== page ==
24 New Initiative Program creates combat-ready F-16 crew chiefs

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Sound of Freedom | JANUARY/FEBRUARY 2021

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Advertising Representatives Barbara Duran, 623-847-4608 bduran@star-times.com Connie Williams, 623-847-4601 cwilliams@star-times.com Circulation

Sound of Freedom is distributed by AZ Integrated Media, a circulation service company owned by Times Media Group. The public is permitted one copy per reader. For further information regarding the circulation of this publication or others in the Times Media Group family of publications, please contact AZ Integrated Media at circ@azintegratedmedia.com or 480-898-5641. For circulation services please contact Aaron Kolodny at aaron@azintegratedmedia.com

Sound of Freedom sets high standards to ensure forestry is practiced in an environmentally responsible, socially beneficial and economically viable manner. This issue was printed on recycled fibers containing 10% post consumer waste, and with inks containing a blend of soy base. Our printer is a certified member of the Forestry Stewardship Council, the Sustainable Forestry Initiative, and additionally meets or exceeds all federal Resource Conservation Recovery Act standards.

Statements, opinions, and points of view express written consent by the writers and advertisers and are their own, and do not necessarily represent those of the publishers, editors, or Sound of Freedom staff. Although Sound of Freedom has made every effort to authenticate all claims and guarantee offers by advertisers in the magazine, we cannot assume liability for any products or services advertised herein. No part of Sound of Freedom can be reproduced or transmitted in any form without the express written consent of the publisher. The publisher reserves the right to accept or reject any editorial or advertising matter at any time.

Postmaster: Please return all undeliverable copies to Sound of Freedom, 1620 W. Fountainhead Parkway, Suite 219, Tempe, AZ 85282. All rights reserved. ®2020 Affluent Publishing LLC. Printed in the USA.



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BUSINESS

Arizona

Disabled vet heats up Arizona with salsa brand BY CHRISTINA FUOCO-KARASINSKI

B

uckeye resident Stephen Paul Campos is continuing his father’s legacy in the Mexican food business with Senor Campos Salsa—salsa with a purpose. A native of Modesto, California, Campos started working with his father, Art Campos of Campos Foods, at age 14. “My father was a great role model,” he says. “I wanted to take over his business, but I wasn’t able to because of several factors. “We ended up selling it. I’ve owned three taqueria-style restaurants in California. I loved our food, and it never really left me. I started with hot sauces and salsa. It’s my passion. My two passions are writing books and helping veterans and my salsa.”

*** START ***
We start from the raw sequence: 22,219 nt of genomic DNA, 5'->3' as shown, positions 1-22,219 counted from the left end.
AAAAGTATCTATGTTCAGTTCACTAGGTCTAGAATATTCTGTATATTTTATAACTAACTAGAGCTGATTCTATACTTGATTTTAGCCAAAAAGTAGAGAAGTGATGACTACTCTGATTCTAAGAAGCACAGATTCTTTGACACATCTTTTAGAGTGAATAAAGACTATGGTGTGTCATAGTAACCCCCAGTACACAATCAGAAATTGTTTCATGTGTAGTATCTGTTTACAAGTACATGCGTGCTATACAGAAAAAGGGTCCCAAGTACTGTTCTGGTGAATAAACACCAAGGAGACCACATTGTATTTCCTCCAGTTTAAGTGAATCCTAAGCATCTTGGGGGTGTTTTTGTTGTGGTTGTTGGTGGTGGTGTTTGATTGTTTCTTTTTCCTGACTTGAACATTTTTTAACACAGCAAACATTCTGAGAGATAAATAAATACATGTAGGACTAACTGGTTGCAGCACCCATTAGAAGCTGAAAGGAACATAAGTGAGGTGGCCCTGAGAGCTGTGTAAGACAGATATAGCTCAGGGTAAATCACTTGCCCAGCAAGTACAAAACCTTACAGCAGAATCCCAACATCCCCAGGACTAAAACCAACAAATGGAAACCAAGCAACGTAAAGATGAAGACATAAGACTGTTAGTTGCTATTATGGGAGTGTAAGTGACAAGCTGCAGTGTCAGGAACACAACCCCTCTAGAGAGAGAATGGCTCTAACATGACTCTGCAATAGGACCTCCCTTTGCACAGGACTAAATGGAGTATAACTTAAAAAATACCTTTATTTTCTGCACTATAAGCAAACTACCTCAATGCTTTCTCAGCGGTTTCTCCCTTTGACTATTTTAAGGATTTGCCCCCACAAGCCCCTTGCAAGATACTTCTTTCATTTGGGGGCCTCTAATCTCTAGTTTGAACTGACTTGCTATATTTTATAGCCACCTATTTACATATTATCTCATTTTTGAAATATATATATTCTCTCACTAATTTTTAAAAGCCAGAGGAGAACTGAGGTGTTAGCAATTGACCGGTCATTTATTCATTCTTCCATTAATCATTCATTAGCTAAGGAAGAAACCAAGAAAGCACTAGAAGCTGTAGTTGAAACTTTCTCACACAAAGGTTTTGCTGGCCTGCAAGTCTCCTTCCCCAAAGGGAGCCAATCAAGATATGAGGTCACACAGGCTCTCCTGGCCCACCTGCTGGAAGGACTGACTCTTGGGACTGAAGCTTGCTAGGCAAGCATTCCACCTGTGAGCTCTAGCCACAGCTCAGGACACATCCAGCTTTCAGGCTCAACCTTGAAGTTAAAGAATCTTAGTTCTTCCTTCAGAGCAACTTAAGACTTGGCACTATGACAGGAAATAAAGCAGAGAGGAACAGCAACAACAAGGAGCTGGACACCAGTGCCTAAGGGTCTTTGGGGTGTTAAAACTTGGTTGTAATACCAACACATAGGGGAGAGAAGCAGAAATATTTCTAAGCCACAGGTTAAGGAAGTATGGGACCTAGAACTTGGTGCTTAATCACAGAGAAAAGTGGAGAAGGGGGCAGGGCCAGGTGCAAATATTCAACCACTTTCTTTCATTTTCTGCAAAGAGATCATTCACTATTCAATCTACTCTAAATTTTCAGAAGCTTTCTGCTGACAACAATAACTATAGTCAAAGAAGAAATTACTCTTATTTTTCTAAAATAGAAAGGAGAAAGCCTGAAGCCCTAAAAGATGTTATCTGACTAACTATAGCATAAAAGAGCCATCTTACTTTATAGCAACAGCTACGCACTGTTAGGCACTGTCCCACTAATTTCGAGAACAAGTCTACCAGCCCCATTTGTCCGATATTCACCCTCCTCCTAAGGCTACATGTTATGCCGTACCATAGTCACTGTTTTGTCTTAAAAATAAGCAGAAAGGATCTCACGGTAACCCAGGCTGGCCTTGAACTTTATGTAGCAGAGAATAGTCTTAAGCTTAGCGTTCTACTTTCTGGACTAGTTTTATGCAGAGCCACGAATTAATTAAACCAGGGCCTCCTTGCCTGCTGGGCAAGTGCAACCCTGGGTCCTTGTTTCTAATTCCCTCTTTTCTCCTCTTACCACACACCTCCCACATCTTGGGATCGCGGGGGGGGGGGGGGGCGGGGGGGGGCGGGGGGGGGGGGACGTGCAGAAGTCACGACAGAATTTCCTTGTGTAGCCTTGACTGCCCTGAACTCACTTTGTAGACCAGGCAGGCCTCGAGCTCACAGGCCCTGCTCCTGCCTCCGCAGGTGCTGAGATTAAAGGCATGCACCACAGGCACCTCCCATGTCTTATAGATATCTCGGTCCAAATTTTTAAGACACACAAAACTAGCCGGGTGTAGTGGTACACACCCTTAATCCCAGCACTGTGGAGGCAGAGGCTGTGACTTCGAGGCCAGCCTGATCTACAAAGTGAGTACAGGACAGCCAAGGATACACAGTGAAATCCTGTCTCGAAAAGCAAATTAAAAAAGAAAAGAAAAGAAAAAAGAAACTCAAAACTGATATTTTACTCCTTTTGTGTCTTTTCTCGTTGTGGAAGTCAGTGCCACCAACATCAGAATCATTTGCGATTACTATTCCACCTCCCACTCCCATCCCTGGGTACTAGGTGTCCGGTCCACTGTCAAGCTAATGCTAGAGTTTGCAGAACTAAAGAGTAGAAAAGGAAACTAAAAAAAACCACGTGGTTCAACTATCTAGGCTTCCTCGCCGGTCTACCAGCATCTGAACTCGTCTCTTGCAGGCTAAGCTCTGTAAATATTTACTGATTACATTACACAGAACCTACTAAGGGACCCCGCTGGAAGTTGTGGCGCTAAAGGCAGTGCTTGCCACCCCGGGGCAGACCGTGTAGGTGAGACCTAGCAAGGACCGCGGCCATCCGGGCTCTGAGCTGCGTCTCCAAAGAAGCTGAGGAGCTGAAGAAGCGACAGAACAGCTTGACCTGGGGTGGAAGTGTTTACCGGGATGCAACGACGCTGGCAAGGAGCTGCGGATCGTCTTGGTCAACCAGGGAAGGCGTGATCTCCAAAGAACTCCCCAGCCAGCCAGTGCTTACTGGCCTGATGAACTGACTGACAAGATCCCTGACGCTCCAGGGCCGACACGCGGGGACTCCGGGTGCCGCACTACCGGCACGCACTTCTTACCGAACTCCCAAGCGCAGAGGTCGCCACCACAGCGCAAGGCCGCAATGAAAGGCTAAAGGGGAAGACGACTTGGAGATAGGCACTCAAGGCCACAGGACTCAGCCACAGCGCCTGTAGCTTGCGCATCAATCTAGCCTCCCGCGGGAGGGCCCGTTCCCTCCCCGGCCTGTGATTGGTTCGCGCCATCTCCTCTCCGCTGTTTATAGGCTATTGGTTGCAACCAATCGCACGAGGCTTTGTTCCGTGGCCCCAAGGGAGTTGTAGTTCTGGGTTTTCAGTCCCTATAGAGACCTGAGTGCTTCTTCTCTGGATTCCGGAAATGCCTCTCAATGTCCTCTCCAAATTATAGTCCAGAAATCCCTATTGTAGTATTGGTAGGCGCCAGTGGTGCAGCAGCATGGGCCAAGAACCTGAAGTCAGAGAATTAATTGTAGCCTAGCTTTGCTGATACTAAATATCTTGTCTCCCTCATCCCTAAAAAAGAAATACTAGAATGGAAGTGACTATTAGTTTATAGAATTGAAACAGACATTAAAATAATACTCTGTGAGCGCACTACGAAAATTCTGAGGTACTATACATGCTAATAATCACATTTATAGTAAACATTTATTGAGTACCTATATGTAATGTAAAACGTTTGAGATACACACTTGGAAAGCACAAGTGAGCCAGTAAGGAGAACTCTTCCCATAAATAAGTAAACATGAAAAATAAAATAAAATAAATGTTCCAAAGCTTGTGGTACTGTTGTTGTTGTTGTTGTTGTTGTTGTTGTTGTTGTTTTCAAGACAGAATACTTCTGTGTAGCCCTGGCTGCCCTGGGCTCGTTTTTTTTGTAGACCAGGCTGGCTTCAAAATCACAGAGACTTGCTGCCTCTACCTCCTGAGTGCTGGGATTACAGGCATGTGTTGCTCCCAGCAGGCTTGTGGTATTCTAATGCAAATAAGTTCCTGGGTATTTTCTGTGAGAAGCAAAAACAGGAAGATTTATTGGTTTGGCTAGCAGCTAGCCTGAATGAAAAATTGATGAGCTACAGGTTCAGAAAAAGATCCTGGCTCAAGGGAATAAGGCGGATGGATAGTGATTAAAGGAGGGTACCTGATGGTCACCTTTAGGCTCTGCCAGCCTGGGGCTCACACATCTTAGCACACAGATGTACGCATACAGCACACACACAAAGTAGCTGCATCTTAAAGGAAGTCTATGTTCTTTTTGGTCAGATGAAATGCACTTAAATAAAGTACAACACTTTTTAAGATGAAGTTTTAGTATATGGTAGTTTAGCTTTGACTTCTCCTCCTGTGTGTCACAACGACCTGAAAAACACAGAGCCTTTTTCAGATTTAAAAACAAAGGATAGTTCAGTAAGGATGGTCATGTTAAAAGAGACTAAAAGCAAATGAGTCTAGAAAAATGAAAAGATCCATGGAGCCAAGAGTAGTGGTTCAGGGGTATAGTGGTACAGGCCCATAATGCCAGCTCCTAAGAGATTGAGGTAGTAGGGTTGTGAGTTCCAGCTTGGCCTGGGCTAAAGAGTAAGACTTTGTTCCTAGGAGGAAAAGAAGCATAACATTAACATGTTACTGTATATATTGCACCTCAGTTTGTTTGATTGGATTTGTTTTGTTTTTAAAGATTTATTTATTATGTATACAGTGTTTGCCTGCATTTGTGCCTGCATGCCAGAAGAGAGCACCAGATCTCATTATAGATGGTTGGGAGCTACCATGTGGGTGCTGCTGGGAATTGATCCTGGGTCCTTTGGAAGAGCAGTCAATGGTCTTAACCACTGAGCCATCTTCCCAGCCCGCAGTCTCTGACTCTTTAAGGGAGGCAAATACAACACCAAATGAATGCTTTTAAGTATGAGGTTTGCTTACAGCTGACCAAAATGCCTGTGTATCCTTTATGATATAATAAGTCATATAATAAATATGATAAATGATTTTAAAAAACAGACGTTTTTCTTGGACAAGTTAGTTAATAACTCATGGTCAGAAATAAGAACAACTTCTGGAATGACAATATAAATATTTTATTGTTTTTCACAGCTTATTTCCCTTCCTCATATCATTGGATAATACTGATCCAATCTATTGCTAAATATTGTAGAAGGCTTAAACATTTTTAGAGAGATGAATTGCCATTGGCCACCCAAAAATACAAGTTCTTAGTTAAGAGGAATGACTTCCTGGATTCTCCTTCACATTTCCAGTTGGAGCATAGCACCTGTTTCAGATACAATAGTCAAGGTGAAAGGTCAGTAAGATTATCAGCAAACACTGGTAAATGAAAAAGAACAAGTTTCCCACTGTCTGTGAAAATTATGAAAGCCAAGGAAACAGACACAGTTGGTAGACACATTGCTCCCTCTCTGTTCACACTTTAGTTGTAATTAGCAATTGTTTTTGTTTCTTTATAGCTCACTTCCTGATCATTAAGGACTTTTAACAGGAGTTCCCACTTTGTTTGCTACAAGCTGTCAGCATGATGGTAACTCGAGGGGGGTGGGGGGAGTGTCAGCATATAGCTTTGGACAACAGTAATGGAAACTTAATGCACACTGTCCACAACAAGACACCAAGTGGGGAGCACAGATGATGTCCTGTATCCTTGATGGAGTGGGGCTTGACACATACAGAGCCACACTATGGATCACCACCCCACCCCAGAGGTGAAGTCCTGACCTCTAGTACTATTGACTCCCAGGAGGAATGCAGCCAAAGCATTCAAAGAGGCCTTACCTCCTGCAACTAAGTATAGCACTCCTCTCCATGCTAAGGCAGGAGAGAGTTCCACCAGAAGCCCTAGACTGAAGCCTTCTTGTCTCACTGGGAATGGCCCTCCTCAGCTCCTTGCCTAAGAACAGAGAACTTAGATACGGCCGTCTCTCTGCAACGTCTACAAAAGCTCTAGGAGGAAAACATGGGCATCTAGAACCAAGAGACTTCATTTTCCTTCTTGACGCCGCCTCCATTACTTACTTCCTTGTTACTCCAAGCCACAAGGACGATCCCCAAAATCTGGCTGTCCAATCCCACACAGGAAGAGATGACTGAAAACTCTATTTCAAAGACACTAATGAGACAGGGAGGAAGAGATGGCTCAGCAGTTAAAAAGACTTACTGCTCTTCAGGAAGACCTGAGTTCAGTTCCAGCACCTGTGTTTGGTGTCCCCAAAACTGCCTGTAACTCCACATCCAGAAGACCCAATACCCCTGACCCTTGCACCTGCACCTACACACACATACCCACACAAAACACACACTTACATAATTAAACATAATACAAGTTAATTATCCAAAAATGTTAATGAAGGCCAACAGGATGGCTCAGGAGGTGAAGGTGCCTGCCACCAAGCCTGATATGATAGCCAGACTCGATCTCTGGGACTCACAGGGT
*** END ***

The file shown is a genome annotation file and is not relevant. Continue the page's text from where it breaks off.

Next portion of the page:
Stephen Paul Campos followed in his family’s footsteps and makes salsa, which he sells through a website and farmers markets. (Photos by Pablo Robles)

Resolving issues At the age of 19 in 1967, Campos enlisted in the U.S. Army and was sent to fight in Vietnam with the 199th Light Infantry. Campos was in the Army infantry unit and sent to Vietnam in 1968 and 1969 and served a tour of combat duty there. When he fulfilled his duty, he returned home to join the family business of making tortillas and Mexican food products to sell to grocery stores. “When I came back from Vietnam, I had a lot of issues,” says Campos, who is disabled. “I had a hard time adjusting and knowing what I wanted to do. I worked with (my dad) for a while over several different companies. I got involved with the wrong group of people when I came back. I was living the party life. Drinking was all I cared about. I wanted to forget about the war.” In 1981, he received two drunken driving tickets and was sent to a year-long alcohol program that required him to attend AA meetings. JANUARY/FEBRUARY 2021 |

Sound of Freedom

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BUSINESS He was in denial that he had a substance abuse problem until 1982, when his girlfriend left him. His depression got the most of him. “I started to think I was going crazy,” Campos says. “And then I started hearing a voice that (says) I should kill myself, I was a loser and going to hell. The voice got louder, ‘Kill yourself.’” He prayed repeatedly until he fell asleep. He was awakened by a vision of God, who said, “I love you.” The words broke his depression, and the light went back to darkness. “I looked over on my bedpost, and there was my grandmother’s rosary,” he adds. “I knew for sure I had a visitation from God.” The next day, he started Alcoholics Anonymous and made 90 meetings in 90 days. He became a born-again Christian in 1982. “I hadn’t resolved the issues with the Vietnam experience,” he says. He didn’t acknowledge his problems until a divorce in 2004 and a move to Baltimore. He lost “everything” in the divorce. He was saved by his Vietnam buddies, with whom he stayed in touch. “There were three of us in 1968. After a horrific firefight with the enemy, the three of us got together and we said we would protect each other until the war was over,” he says about his friends Eric Yingst and Jim Dyckhoff.